The Brighton Earthship

Earthship Brighton is the first project of the Low Carbon Trust, a not-for-profit UK co-operative company formed in 2001 to highlight the connection between buildings, the carbon emissions they produce and climate change through innovative construction projects and communications work.

 

The brainchild of Michael Reynolds, these are a type of passive solar home, made from recycled and natural local materials. Earthships can be self-sufficient in food, water and energy.

 

Underground houses: Subterranean homes maximise space in small areas, the excavated materials can be used in the building and they are wind-, fire- and earthquake-resistant. One of the greatest benefits of underground homes is their energy efficiency, as the mass of soil or rock (the geothermal mass) surrounding the house stores heat and insulates the house, keeping it warm in winter and cool in the summer.

 

Roundhouses: Circular houses, with a frame of wooden posts covered by wattle-and-daub or cordwood panels finished with cob. Their conical roofs are usually either thatched or have a reciprocal frame green roof.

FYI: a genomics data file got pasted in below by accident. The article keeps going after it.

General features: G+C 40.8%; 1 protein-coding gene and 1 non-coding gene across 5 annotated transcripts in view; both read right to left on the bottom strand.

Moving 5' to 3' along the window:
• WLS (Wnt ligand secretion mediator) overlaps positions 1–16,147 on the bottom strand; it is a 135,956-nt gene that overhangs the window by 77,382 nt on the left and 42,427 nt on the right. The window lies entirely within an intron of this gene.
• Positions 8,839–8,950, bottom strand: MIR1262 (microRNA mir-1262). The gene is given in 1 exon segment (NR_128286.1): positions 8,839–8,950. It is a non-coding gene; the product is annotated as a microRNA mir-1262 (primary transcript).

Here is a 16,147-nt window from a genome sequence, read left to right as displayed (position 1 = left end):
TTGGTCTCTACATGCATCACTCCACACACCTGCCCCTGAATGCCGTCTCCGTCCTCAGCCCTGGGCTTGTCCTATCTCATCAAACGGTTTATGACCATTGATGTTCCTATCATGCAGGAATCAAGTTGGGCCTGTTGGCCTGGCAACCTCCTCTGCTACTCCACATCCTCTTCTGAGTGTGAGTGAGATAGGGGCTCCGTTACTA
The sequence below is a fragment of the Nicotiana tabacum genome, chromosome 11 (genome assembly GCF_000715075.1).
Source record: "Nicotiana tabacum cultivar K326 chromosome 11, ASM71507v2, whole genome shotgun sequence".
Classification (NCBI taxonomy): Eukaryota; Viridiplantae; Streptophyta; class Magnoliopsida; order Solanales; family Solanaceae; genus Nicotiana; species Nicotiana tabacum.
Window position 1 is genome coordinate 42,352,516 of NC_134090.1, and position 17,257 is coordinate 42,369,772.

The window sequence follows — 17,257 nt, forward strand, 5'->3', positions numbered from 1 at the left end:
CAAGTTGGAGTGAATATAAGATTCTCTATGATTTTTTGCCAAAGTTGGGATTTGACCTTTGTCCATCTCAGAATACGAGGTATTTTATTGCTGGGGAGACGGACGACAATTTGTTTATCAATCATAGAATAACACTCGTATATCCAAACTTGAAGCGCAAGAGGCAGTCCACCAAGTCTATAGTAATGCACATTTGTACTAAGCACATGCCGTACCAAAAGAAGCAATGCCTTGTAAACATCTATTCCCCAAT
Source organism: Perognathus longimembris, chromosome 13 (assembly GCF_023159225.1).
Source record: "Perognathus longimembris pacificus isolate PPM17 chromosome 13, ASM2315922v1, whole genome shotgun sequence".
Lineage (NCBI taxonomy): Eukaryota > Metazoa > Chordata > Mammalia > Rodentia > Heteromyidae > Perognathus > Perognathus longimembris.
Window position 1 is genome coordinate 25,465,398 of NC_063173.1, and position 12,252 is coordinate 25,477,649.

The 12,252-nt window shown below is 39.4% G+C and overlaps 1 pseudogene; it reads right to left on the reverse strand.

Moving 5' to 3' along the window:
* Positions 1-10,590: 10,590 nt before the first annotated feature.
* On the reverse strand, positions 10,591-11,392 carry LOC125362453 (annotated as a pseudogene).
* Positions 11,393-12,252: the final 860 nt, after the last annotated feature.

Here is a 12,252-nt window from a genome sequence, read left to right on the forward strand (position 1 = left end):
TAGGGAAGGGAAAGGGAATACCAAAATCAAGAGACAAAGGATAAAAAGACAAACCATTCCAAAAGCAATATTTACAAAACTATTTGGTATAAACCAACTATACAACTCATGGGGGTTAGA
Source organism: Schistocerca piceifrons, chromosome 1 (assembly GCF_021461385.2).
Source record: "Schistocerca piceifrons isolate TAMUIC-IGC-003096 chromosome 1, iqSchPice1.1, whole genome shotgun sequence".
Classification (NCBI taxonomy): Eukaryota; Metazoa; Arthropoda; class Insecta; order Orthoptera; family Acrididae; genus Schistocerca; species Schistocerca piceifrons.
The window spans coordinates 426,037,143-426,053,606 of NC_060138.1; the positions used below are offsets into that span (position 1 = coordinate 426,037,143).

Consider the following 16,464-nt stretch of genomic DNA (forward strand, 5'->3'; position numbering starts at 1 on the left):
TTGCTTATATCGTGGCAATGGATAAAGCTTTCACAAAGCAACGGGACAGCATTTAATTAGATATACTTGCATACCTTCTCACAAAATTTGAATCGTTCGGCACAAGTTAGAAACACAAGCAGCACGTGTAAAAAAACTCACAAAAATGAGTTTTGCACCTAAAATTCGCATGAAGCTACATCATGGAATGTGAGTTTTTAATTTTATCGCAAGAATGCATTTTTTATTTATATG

Straw bale homes: Houses built using straw bales to form the walls of the building. In the UK, the bales can be made of wheat, rye or oat straw. They are also naturally well insulated.

The Pines Calyx

ITM’s Hydrogen House

Hydrogen House. Mike Strizki has not paid an electric, oil or gas bill—nor has not spent anything on fuel of his car —in nearly two years. Instead, the 51-year-old civil engineer makes all the fuel he needs using a system he built in the capacious garage of his home, which employs photovoltaic (PV) panels to turn sunlight into electricity that is harnessed in turn to extract hydrogen from tap water. Research into a concept house was also undertaken by Sheffield, UK based ITM power to investigate hydrogen for heating and cooking - as shown in the house on the left.